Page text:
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Back home after the storm

Though much of the city still is without power, including our side of our block, and though there are downed trees and fences throughout, Corpus Christi was fortunate in its encounter with Harvey. The storm came ashore just north, putting the city in the storm’s weaker semicircle. Port Aransas and Rockport were near the eye in the dangerous semicircle, and suffered (youtube) the brunt of it. Residents currently are allowed only limited access to Pt. Aransas, and non-residents not at all.

The decision to evacuate before a storm is not as straightforward as many think. Harvey intensified very quickly from a tropical storm to a category 3 hurricane. There is a large cost to leaving early at every threat. But waiting too long, there can be more danger on the crowded roads than in riding it through. For a city like Houston with several million residents over a sprawled area with only a few good highways out, there may not be a practical window to call a city-wide evacuation. That was tried in 2005 when Rita threatened, and as a consequence:

Dozens of people died on the road — in a horrific bus fire, in traffic accidents, of heat stroke. After all that, Rita changed course and dealt Houston only a glancing blow. The direct death toll from the storm itself was fewer than 10, a fraction of the death toll of the evacuation.

Nonetheless, there are many articles second-guessing Houston Mayor Sylvester Turner’s decision not to repeat that. A little knowledge of local geography and history can knock the wind out of the opinions of those working without that. Vox, which often has quite good articles, published a piece of nonsense about the border checkpoints impeding evacuation from Harvey. Those checkpoints work on the northbound lanes of the highways from the valley. Anyone evacuating from Harvey would be traveling southbound. Unimpeded.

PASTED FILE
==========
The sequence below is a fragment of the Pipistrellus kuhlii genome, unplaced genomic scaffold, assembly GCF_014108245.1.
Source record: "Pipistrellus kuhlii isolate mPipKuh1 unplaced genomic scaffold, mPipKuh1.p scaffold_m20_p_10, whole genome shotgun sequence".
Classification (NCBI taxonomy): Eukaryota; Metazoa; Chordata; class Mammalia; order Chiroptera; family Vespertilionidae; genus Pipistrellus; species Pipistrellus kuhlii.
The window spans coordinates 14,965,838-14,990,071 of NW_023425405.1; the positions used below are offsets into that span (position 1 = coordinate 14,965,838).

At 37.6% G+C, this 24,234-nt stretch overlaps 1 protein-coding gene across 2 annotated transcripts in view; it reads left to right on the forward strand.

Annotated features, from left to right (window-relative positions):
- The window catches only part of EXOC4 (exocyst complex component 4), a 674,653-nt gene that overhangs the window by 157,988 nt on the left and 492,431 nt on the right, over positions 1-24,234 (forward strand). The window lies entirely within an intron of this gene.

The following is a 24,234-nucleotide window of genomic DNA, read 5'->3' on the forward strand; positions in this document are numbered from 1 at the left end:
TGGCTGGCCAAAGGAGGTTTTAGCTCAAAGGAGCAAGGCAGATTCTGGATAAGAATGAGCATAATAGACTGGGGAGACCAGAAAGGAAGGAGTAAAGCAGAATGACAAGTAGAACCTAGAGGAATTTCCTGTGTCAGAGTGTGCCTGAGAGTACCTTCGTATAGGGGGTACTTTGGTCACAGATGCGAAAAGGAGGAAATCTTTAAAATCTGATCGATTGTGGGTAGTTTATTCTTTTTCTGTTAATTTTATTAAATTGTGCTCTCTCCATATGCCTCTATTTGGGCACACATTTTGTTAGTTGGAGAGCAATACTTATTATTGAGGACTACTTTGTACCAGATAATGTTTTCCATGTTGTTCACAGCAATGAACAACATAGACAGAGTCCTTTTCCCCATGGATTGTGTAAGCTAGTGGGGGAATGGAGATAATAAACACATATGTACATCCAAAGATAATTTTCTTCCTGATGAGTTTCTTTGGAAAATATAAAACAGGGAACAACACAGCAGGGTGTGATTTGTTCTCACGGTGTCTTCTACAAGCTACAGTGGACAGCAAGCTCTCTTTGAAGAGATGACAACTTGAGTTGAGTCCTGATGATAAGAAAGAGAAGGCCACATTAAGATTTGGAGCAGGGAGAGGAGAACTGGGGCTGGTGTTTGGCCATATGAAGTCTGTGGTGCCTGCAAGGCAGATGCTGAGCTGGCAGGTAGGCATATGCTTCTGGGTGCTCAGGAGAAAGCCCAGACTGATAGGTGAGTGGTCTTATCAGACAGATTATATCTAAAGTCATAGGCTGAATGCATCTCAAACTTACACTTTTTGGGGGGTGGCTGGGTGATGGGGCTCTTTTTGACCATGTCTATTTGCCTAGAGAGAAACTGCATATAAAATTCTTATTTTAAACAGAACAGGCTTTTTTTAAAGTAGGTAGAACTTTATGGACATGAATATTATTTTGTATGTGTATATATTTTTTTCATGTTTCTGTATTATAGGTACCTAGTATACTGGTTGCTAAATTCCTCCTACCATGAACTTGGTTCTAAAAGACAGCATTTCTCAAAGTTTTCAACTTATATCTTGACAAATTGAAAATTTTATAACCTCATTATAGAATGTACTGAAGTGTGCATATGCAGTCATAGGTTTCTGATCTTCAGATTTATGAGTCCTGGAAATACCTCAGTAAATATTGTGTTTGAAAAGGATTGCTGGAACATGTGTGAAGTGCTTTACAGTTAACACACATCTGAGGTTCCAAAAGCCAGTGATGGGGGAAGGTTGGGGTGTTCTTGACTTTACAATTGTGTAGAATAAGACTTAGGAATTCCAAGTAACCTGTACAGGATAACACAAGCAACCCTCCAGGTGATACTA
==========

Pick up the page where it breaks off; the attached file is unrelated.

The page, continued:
We battened down what we could before Harvey hit, then boogied out on Thursday afternoon. IH37 was congested then, but the weather still was fair and we made it to Kerrville in the early evening. Spending the weekend with family in the hill country was more pleasant than watching a hurricane pass over. We’re back home, with gas, water, and internet, but no grid power. The post-storm breeze is keeping the house cool as I watch some other neighbors without power wander over to the good doctor’s house, with power, for a hot shower. I’m using the Prius to drive a 2kW inverter to run our fridge and give us some sockets for modem, wireless, phones, and computers.

Our large hackberry in front fell onto the front of the house, bending the gutter out of shape and dinging some shingles on the eaves. Another tree in the back lost a large limb. At the marina, the La Niña replica sank, and the Bay Yacht Club’s new floating home ended up on the breakwater. Still, this community fared well compared to what Harvey wreaked on the small towns of Rockport, Fulton, Aransas Path, and Pt. Aransas, just north.

And what it still is doing to Houston.

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